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2020 Census Faces Challenges in Rural America

December 18, 2017

The 2020 Census will have ramifications for every person in the United States, urban and rural residents alike. Interest in the Census is growing and the Census Bureau's plans are becoming more concrete, but little has been written about the special challenges that will make some rural areas and populations difficult to enumerate accurately.

Rural Children Increasingly Rely on Medicaid and State Child Health Insurance Programs for Health Insurance

September 11, 2014

A new analysis for First Focus by Bill O'Hare shows that children in rural communities are more likely than their urban counterparts to get health care through the Children's Health Insurance Program (CHIP) and Medicaid. With federal funding for CHIP scheduled to end next year, this report illustrates the importance of extending CHIP funding for children in rural America.

The Changing Child Population of the United States: Analysis of Data From the 2010 Census

November 2, 2011

Provides an overview of 2000-10 trends in the U.S. child population, including rate of growth compared with previous decades, changes in the share of Latino and racial minority populations, and changes at the state level and in large cities.

Rural Areas Risk Being Overlooked in 2010 Census

March 1, 2010

Provides an overview of factors that complicate the census in rural areas, including seasonal and temporary employment, vacation homes, and lack of funding; population groups most likely to be undercounted in rural counties; and long-term ramifications.

Why Are Young Children Missed So Often in the Census?

December 15, 2009

Analyzes data on the high net undercount of children, examines contributing factors and consequences, and considers prospects for the 2010 census. Makes recommendations for child advocacy groups and nonprofits, including partnering with the Census Bureau.

The Forgotten Fifth: Child Poverty in Rural America

July 15, 2009

Analyzes demographic trends among the one-fifth of poor children who live in rural areas and compares child poverty rates in rural and urban areas. Explores the roles of family structure, employment, and education and the effects of government assistance.

Data on Children in Foster Care From the Census Bureau

June 30, 2008

Explores 2000 census data on foster children, data quality and potential for analysis, limitations, and the causes of those limitations. Highlights socioeconomic and other characteristics of foster families from 2006 American Community Survey data.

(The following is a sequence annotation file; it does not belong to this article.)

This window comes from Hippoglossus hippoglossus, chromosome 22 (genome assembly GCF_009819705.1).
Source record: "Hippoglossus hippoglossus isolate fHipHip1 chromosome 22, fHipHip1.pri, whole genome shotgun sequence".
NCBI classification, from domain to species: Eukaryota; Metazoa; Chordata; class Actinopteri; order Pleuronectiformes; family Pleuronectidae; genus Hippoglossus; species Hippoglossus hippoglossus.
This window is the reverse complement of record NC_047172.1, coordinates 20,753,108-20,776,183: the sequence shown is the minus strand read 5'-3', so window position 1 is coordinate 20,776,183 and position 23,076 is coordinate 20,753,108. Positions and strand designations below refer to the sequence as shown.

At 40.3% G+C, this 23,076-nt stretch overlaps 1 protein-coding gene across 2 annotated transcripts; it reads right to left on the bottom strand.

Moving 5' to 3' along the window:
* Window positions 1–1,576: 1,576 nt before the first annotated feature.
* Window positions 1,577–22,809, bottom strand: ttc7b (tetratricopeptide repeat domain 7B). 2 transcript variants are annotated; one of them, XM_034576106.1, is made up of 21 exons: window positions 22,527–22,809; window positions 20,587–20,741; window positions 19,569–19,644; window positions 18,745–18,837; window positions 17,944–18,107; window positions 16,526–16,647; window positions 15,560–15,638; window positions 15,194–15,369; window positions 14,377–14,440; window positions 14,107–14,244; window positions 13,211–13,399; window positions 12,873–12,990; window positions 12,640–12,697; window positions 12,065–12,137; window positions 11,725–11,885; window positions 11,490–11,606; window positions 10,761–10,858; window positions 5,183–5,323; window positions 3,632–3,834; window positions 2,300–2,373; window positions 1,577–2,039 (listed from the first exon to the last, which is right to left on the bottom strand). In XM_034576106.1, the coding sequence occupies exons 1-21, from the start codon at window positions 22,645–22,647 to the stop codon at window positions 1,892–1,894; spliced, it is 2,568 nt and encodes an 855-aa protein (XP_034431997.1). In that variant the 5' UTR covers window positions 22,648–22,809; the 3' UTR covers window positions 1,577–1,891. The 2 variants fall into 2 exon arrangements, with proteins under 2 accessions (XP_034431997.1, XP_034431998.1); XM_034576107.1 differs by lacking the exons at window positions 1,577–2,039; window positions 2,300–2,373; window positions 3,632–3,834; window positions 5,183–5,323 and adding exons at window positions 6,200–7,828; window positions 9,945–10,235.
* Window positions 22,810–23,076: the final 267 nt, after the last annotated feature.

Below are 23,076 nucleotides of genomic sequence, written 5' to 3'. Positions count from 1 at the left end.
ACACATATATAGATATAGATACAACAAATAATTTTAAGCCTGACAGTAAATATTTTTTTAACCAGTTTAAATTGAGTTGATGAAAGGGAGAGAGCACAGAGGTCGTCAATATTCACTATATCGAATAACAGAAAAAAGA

Rural Children Increasingly Rely on Medicaid and State Child Health Insurance Programs for Medical Care

May 11, 2007

The increasing number of American children with health insurance coverage over the past ten years has been driven by increased coverage for children in low-income families, which is the result of expanded coverage by Medicaid and SCHIP. There is widespread agreement that the expansion of Medicaid and introduction of SCHIP have worked. The increased effectiveness of these public-sector health insurance programs more than offset the decrease in coverage through the private sector. Despite a recent flurry of reports on health insurance coverage for children, virtually none of them have examined the unique situation of rural families where one-fifth of all of our nation's poor children live. Data presented in this report show that the experience of children in small towns and rural areas often differs from the experience of their big-city counterparts. The nationwide shift to public-sector health insurance coverage for children is even more pronounced for rural America where more than one-third of all children rely on SCHIP and Medicaid for health care. Enrollment in SCHIP and Medicaid is 6 percentage points higher for rural children than for urban children. Given the deteriorating job situation in many parts of rural America, the availability of public-sector health insurance for the families of low-income workers is even more important in rural areas than in other parts of the country.